Movie Review: ’12 Strong’ Is A Sturdy But Familiar War Pic

12 Strong, movie review, Lucas mirabella

Following the September 11th attacks, twelve elite soldiers from the U.S. Army’s Special Forces are chosen to lead the fight against the Taliban and their Al Qaeda allies in the mountains of Northern Afghanistan in “12 Strong,” a conventional, action-oriented war film that stars Chris Hemsworth, Michael Shannon, Michael Pena and Trevante Rhodes (“Moonlight”). 

From prolific producer Jerry Bruckheimer, this emotionally intense and proudly patriotic actioner, helmed by first-timer Nicolai Fuglsig, is a slightly above average dramatization of a secret military mission only recently declassified.  Chronicling the exploits of the U.S. Army’s very first soldiers to step foot into the Taliban stronghold just days after 9/11, screenwriters Ted Tally (“Silence of the Lambs”) and Peter Craig (“The Town”) capably adapt Doug Stanton’s non-fiction account of the brave and unsung heroes at the story’s center, clearly relating the soldiers’ messy mission as well as Afghanistan’s chaotic politics. However, while the narrative’s particulars are sufficiently elucidated, this being a Bruckheimer production, the emphasis is on massive explosions and adrenaline-pumping firefights, with little by way of character development. Still, for audiences partial to rousing true tales with no shortage of military action, “12 Strong” definitely fits the bill.  

After a brief history of Al Qaeda attacks against America, “12 Strong” begins on September 11th, 2001, when Captain Mitch Nelson (Chris Hemsworth) sees the World Trade Center attacks on television. A family man transitioning to a desk job at his Kentucky home base of Fort Campbell, upon witnessing the atrocities, Nelson’s sense of duty kicks in, and he approaches his superior to volunteer to fight the enemy overseas. After some initial pushback from his colonel (Rob Riggle) due to his lack of battle experience, Captain Nelson and his eleven-member team of Green Berets – including hard-edged Chief Warrant Officer Cal Spencer (Michael Shannon) and sergeants Sam Diller and Ben Milo (Michael Peña and Travonte Rhodes), among others – ship off to Northern Afghanistan as Task Force Dagger, with an objective to dismantle the Taliban by any means necessary.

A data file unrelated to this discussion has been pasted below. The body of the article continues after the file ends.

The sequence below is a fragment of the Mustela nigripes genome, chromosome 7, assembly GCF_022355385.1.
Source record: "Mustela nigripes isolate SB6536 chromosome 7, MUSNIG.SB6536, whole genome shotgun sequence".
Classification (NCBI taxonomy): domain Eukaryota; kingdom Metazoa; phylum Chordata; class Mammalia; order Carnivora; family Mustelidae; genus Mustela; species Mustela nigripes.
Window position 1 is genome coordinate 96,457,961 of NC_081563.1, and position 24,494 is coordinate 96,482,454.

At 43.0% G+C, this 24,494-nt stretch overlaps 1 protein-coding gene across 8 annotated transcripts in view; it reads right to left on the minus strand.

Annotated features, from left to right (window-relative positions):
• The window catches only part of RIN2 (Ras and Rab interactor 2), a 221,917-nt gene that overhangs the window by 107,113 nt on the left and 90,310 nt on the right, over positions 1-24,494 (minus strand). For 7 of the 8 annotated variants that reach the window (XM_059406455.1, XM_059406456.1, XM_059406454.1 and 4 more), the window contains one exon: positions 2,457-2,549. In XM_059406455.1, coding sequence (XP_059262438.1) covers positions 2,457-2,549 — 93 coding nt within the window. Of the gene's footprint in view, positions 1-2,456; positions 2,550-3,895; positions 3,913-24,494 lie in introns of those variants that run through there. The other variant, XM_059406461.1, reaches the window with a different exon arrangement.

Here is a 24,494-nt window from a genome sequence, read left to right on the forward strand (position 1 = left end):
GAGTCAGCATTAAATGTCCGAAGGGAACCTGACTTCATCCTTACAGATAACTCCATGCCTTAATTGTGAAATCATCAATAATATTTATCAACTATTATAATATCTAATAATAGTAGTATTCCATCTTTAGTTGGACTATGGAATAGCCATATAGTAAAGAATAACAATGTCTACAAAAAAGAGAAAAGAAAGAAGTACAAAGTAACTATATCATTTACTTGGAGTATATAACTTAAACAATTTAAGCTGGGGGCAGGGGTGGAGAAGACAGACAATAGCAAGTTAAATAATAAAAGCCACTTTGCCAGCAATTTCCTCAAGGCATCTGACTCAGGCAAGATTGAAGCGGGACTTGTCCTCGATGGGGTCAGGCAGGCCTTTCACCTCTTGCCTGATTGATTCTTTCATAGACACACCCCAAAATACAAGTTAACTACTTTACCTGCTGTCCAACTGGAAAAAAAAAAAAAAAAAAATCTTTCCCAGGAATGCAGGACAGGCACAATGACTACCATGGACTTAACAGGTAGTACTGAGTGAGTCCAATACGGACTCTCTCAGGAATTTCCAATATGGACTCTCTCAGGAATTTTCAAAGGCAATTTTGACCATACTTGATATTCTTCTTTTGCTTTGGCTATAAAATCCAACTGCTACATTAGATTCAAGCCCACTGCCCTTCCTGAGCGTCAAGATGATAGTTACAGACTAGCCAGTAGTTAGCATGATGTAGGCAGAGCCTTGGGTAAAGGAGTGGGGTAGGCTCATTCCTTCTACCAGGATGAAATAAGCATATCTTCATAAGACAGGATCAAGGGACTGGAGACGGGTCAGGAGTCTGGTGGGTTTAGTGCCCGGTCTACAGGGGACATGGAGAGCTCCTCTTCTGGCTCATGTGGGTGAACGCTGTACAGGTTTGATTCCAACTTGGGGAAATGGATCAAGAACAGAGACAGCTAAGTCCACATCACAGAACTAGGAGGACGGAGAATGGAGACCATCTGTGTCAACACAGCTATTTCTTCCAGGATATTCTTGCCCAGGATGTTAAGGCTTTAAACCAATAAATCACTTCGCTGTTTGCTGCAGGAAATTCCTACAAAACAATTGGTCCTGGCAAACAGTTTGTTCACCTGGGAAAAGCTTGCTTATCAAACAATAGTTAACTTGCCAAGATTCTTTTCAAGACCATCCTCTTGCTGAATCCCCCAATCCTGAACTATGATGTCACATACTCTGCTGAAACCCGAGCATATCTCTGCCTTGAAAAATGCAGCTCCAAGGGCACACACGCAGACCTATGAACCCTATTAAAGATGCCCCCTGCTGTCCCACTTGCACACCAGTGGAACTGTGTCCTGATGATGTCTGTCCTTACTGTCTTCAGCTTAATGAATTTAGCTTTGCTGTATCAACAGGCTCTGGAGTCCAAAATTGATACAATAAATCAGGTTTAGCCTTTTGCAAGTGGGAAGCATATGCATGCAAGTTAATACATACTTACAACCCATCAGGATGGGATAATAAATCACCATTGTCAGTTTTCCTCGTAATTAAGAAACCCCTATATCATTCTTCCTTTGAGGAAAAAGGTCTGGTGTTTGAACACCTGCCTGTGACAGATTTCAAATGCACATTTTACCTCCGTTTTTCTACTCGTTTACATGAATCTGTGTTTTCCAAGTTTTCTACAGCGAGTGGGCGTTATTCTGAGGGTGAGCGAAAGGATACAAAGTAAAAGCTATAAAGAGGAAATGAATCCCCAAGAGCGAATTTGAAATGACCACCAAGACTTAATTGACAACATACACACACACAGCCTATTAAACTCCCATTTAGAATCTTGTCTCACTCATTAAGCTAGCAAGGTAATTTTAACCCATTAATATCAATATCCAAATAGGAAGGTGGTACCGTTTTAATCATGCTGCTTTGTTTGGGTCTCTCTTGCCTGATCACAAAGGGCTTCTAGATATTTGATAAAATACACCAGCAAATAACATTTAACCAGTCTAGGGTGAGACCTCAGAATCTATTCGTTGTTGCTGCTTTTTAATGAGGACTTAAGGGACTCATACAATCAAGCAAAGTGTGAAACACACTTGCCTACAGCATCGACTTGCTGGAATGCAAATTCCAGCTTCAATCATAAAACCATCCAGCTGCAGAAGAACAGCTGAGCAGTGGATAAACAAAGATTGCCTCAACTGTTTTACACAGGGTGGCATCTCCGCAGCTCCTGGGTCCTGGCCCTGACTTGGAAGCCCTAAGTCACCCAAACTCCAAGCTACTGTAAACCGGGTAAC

12 strong, movie review, Lucas Mirabella

After being dropped off by chopper in Northern Afghanistan’s rugged, mountainous terrain, Nelson and his men go about overcoming their first obstacle: convincing General Abdul Rashid Dostum (Navid Negahban, “Homeland”), a proud and distrustful warlord, to join forces in fighting their common enemy. Together, with General Dostum, Task Force Dagger sets in motion a plan to decimate the Taliban, territory by territory, and help the Northern Alliance regain control of the unstable country. But given the degree to which the soldiers are outnumbered, not to mention the unforgiving landscape, which they’re forced to traverse by horseback, the odds are stacked against them. 

Utilizing his background as a photojournalist during the Kosovo War, Danish director Nicolai Fuglsig makes an impressive feature debut, not only crafting a sturdy war film but effectively tapping into the many emotions – sadness, rage, resilience, patriotism – Americans felt in the aftermath of 9/11. Although the film eventually becomes overwhelmed by overblown action set pieces, the screenplay by Ted Tally and Peter Craig at least takes pains to make sense of the mayhem, enabling audiences to understand the mission at hand and the unlikelihood of their success. Working with Danish cinematographer Rasmus Videbæk (“The Dark Tower”), Fuglsig crafts a relentlessly explosive cinematic landscape, placing the chaos and disorientation of war front and center right alongside the familiar beats of soldier solidarity and the bridging of cultural gaps.  

12 strong, movie review, Lucas Mirabella

“12 Strong” deploys a muscular ensemble cast who fit well into their respective roles and, in some cases, transcend the limitations of their characters. Granted, given the size of the ensemble, it’s hard to fault the writers, let alone the cast, for simplistic representations, as the setup doesn’t lend itself well to nuanced portrayals, but the characters here are all fairly stereotypical. Chris Hemsworth is a likable and convincing lead as the untested captain ready to prove his mettle on the battlefield; Michael Shannon brings gravitas and self-assurance to the role of Chief Warrant Officer Cal Spencer; Michael Peña puts his dramatic and comedic background (“Fury,” “Observe and Report”) to good use as a sarcastic sergeant; and Trevante Rhodes exhibits humor, vulnerability and toughness in equal measure as another sergeant in Task Force Dagger. 

Despite covering familiar terrain, “12 Strong” is a solid war film that injects some action into a relatively sleepy January movie slate. 

By Lucas Mirabella

Rated R for war violence and language throughout. 

Running Time: 129 minutes

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